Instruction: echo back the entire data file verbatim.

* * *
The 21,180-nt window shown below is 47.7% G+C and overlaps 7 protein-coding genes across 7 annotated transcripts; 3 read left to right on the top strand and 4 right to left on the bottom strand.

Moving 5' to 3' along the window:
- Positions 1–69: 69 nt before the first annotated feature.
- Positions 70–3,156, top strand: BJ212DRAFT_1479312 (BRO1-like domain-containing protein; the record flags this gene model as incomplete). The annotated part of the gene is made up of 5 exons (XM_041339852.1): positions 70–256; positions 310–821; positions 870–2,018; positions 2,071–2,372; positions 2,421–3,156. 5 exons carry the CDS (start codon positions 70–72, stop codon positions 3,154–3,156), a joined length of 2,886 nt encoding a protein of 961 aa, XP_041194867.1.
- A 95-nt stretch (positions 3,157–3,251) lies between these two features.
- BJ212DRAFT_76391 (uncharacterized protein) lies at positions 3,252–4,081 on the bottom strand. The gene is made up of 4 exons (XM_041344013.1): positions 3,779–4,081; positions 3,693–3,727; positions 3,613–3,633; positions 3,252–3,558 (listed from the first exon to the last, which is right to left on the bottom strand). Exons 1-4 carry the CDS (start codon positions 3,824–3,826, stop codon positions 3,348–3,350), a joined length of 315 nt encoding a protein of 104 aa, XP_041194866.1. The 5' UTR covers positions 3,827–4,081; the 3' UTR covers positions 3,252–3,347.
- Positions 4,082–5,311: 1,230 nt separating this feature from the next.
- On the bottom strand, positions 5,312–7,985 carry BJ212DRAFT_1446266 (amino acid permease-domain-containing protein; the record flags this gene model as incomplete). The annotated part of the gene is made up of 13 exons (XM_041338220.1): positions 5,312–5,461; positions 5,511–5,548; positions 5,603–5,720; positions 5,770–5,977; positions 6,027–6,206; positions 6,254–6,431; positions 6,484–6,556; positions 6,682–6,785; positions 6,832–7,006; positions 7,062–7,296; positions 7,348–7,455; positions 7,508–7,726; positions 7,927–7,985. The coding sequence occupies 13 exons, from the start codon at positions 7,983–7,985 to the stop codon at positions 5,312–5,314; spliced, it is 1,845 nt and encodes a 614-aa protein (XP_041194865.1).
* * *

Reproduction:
The 21,180-nt window shown below is 47.7% G+C and overlaps 7 protein-coding genes across 7 annotated transcripts; 3 read left to right on the top strand and 4 right to left on the bottom strand.

Moving 5' to 3' along the window:
- Positions 1–69: 69 nt before the first annotated feature.
- Positions 70–3,156, top strand: BJ212DRAFT_1479312 (BRO1-like domain-containing protein; the record flags this gene model as incomplete). The annotated part of the gene is made up of 5 exons (XM_041339852.1): positions 70–256; positions 310–821; positions 870–2,018; positions 2,071–2,372; positions 2,421–3,156. 5 exons carry the CDS (start codon positions 70–72, stop codon positions 3,154–3,156), a joined length of 2,886 nt encoding a protein of 961 aa, XP_041194867.1.
- A 95-nt stretch (positions 3,157–3,251) lies between these two features.
- BJ212DRAFT_76391 (uncharacterized protein) lies at positions 3,252–4,081 on the bottom strand. The gene is made up of 4 exons (XM_041344013.1): positions 3,779–4,081; positions 3,693–3,727; positions 3,613–3,633; positions 3,252–3,558 (listed from the first exon to the last, which is right to left on the bottom strand). Exons 1-4 carry the CDS (start codon positions 3,824–3,826, stop codon positions 3,348–3,350), a joined length of 315 nt encoding a protein of 104 aa, XP_041194866.1. The 5' UTR covers positions 3,827–4,081; the 3' UTR covers positions 3,252–3,347.
- Positions 4,082–5,311: 1,230 nt separating this feature from the next.
- On the bottom strand, positions 5,312–7,985 carry BJ212DRAFT_1446266 (amino acid permease-domain-containing protein; the record flags this gene model as incomplete). The annotated part of the gene is made up of 13 exons (XM_041338220.1): positions 5,312–5,461; positions 5,511–5,548; positions 5,603–5,720; positions 5,770–5,977; positions 6,027–6,206; positions 6,254–6,431; positions 6,484–6,556; positions 6,682–6,785; positions 6,832–7,006; positions 7,062–7,296; positions 7,348–7,455; positions 7,508–7,726; positions 7,927–7,985. The coding sequence occupies 13 exons, from the start codon at positions 7,983–7,985 to the stop codon at positions 5,312–5,314; spliced, it is 1,845 nt and encodes a 614-aa protein (XP_041194865.1).